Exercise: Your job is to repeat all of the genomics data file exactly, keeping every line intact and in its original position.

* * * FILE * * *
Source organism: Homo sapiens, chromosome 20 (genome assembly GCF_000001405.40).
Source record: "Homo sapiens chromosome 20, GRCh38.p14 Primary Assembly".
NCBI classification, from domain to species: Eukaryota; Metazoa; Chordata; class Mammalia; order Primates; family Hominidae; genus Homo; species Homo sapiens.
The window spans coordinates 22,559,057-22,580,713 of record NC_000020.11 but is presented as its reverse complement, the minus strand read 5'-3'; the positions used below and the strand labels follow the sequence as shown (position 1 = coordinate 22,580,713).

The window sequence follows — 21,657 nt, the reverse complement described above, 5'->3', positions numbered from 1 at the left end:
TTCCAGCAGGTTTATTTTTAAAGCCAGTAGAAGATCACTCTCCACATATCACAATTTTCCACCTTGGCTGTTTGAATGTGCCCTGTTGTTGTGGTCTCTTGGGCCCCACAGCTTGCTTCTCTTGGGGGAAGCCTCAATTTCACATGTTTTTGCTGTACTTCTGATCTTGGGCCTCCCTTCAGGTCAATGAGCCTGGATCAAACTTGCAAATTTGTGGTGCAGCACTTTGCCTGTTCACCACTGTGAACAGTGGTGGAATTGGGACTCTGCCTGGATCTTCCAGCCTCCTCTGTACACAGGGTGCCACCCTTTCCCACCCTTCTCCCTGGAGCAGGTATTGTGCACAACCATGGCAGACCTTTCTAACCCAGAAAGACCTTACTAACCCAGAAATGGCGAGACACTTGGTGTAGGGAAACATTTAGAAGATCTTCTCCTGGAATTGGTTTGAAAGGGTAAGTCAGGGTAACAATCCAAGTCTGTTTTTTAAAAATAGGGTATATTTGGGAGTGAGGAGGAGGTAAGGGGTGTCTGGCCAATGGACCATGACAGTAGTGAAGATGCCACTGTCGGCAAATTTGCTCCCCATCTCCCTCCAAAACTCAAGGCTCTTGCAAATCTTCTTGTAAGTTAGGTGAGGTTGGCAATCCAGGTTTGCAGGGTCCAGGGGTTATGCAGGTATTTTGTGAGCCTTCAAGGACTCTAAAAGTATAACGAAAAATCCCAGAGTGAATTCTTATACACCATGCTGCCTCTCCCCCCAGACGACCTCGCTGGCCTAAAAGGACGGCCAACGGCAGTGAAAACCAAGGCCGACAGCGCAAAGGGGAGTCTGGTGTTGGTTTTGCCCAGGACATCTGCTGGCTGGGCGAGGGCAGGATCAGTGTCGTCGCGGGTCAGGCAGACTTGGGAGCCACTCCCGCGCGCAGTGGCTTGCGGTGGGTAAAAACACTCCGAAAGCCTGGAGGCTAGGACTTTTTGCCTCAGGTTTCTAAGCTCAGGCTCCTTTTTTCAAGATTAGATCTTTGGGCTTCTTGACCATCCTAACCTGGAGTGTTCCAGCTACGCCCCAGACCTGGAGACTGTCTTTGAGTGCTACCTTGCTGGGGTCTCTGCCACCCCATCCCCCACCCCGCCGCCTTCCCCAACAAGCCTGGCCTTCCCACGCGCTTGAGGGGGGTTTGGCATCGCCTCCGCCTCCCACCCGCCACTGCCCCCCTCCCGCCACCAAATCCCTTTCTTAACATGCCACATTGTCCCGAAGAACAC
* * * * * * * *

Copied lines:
Source organism: Homo sapiens, chromosome 20 (genome assembly GCF_000001405.40).
Source record: "Homo sapiens chromosome 20, GRCh38.p14 Primary Assembly".
NCBI classification, from domain to species: Eukaryota; Metazoa; Chordata; class Mammalia; order Primates; family Hominidae; genus Homo; species Homo sapiens.
The window spans coordinates 22,559,057-22,580,713 of record NC_000020.11 but is presented as its reverse complement, the minus strand read 5'-3'; the positions used below and the strand labels follow the sequence as shown (position 1 = coordinate 22,580,713).

The window sequence follows — 21,657 nt, the reverse complement described above, 5'->3', positions numbered from 1 at the left end:
TTCCAGCAGGTTTATTTTTAAAGCCAGTAGAAGATCACTCTCCACATATCACAATTTTCCACCTTGGCTGTTTGAATGTGCCCTGTTGTTGTGGTCTCTTGGGCCCCACAGCTTGCTTCTCTTGGGGGAAGCCTCAATTTCACATGTTTTTGCTGTACTTCTGATCTTGGGCCTCCCTTCAGGTCAATGAGCCTGGATCAAACTTGCAAATTTGTGGTGCAGCACTTTGCCTGTTCACCACTGTGAACAGTGGTGGAATTGGGACTCTGCCTGGATCTTCCAGCCTCCTCTGTACACAGGGTGCCACCCTTTCCCACCCTTCTCCCTGGAGCAGGTATTGTGCACAACCATGGCAGACCTTTCTAACCCAGAAAGACCTTACTAACCCAGAAATGGCGAGACACTTGGTGTAGGGAAACATTTAGAAGATCTTCTCCTGGAATTGGTTTGAAAGGGTAAGTCAGGGTAACAATCCAAGTCTGTTTTTTAAAAATAGGGTATATTTGGGAGTGAGGAGGAGGTAAGGGGTGTCTGGCCAATGGACCATGACAGTAGTGAAGATGCCACTGTCGGCAAATTTGCTCCCCATCTCCCTCCAAAACTCAAGGCTCTTGCAAATCTTCTTGTAAGTTAGGTGAGGTTGGCAATCCAGGTTTGCAGGGTCCAGGGGTTATGCAGGTATTTTGTGAGCCTTCAAGGACTCTAAAAGTATAACGAAAAATCCCAGAGTGAATTCTTATACACCATGCTGCCTCTCCCCCCAGACGACCTCGCTGGCCTAAAAGGACGGCCAACGGCAGTGAAAACCAAGGCCGACAGCGCAAAGGGGAGTCTGGTGTTGGTTTTGCCCAGGACATCTGCTGGCTGGGCGAGGGCAGGATCAGTGTCGTCGCGGGTCAGGCAGACTTGGGAGCCACTCCCGCGCGCAGTGGCTTGCGGTGGGTAAAAACACTCCGAAAGCCTGGAGGCTAGGACTTTTTGCCTCAGGTTTCTAAGCTCAGGCTCCTTTTTTCAAGATTAGATCTTTGGGCTTCTTGACCATCCTAACCTGGAGTGTTCCAGCTACGCCCCAGACCTGGAGACTGTCTTTGAGTGCTACCTTGCTGGGGTCTCTGCCACCCCATCCCCCACCCCGCCGCCTTCCCCAACAAGCCTGGCCTTCCCACGCGCTTGAGGGGGGTTTGGCATCGCCTCCGCCTCCCACCCGCCACTGCCCCCCTCCCGCCACCAAATCCCTTTCTTAACATGCCACATTGTCCCGAAGAACAC